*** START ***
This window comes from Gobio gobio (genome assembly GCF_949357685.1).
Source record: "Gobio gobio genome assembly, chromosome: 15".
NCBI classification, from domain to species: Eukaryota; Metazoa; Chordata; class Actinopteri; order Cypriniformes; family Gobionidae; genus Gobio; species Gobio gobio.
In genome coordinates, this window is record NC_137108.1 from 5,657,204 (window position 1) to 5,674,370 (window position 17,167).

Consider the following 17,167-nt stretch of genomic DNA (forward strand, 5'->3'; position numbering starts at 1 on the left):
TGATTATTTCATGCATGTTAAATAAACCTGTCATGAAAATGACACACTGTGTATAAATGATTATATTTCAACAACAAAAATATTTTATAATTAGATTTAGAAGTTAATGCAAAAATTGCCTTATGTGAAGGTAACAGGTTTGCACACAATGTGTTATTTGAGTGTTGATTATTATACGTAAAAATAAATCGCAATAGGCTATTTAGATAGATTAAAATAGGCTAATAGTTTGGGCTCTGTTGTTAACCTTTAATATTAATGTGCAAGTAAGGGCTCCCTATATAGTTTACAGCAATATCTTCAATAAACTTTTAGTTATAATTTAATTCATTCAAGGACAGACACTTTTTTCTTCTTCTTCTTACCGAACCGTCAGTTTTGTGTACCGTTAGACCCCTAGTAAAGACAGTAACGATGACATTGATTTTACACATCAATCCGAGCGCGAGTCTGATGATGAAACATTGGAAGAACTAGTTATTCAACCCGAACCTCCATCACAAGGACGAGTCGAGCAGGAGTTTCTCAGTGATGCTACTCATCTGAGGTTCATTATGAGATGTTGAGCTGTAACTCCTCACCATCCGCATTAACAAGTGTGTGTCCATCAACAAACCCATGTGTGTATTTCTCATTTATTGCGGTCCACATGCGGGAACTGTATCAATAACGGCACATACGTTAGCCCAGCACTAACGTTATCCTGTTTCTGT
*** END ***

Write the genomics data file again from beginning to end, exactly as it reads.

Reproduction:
This window comes from Gobio gobio (genome assembly GCF_949357685.1).
Source record: "Gobio gobio genome assembly, chromosome: 15".
NCBI classification, from domain to species: Eukaryota; Metazoa; Chordata; class Actinopteri; order Cypriniformes; family Gobionidae; genus Gobio; species Gobio gobio.
In genome coordinates, this window is record NC_137108.1 from 5,657,204 (window position 1) to 5,674,370 (window position 17,167).

Consider the following 17,167-nt stretch of genomic DNA (forward strand, 5'->3'; position numbering starts at 1 on the left):
TGATTATTTCATGCATGTTAAATAAACCTGTCATGAAAATGACACACTGTGTATAAATGATTATATTTCAACAACAAAAATATTTTATAATTAGATTTAGAAGTTAATGCAAAAATTGCCTTATGTGAAGGTAACAGGTTTGCACACAATGTGTTATTTGAGTGTTGATTATTATACGTAAAAATAAATCGCAATAGGCTATTTAGATAGATTAAAATAGGCTAATAGTTTGGGCTCTGTTGTTAACCTTTAATATTAATGTGCAAGTAAGGGCTCCCTATATAGTTTACAGCAATATCTTCAATAAACTTTTAGTTATAATTTAATTCATTCAAGGACAGACACTTTTTTCTTCTTCTTCTTACCGAACCGTCAGTTTTGTGTACCGTTAGACCCCTAGTAAAGACAGTAACGATGACATTGATTTTACACATCAATCCGAGCGCGAGTCTGATGATGAAACATTGGAAGAACTAGTTATTCAACCCGAACCTCCATCACAAGGACGAGTCGAGCAGGAGTTTCTCAGTGATGCTACTCATCTGAGGTTCATTATGAGATGTTGAGCTGTAACTCCTCACCATCCGCATTAACAAGTGTGTGTCCATCAACAAACCCATGTGTGTATTTCTCATTTATTGCGGTCCACATGCGGGAACTGTATCAATAACGGCACATACGTTAGCCCAGCACTAACGTTATCCTGTTTCTGT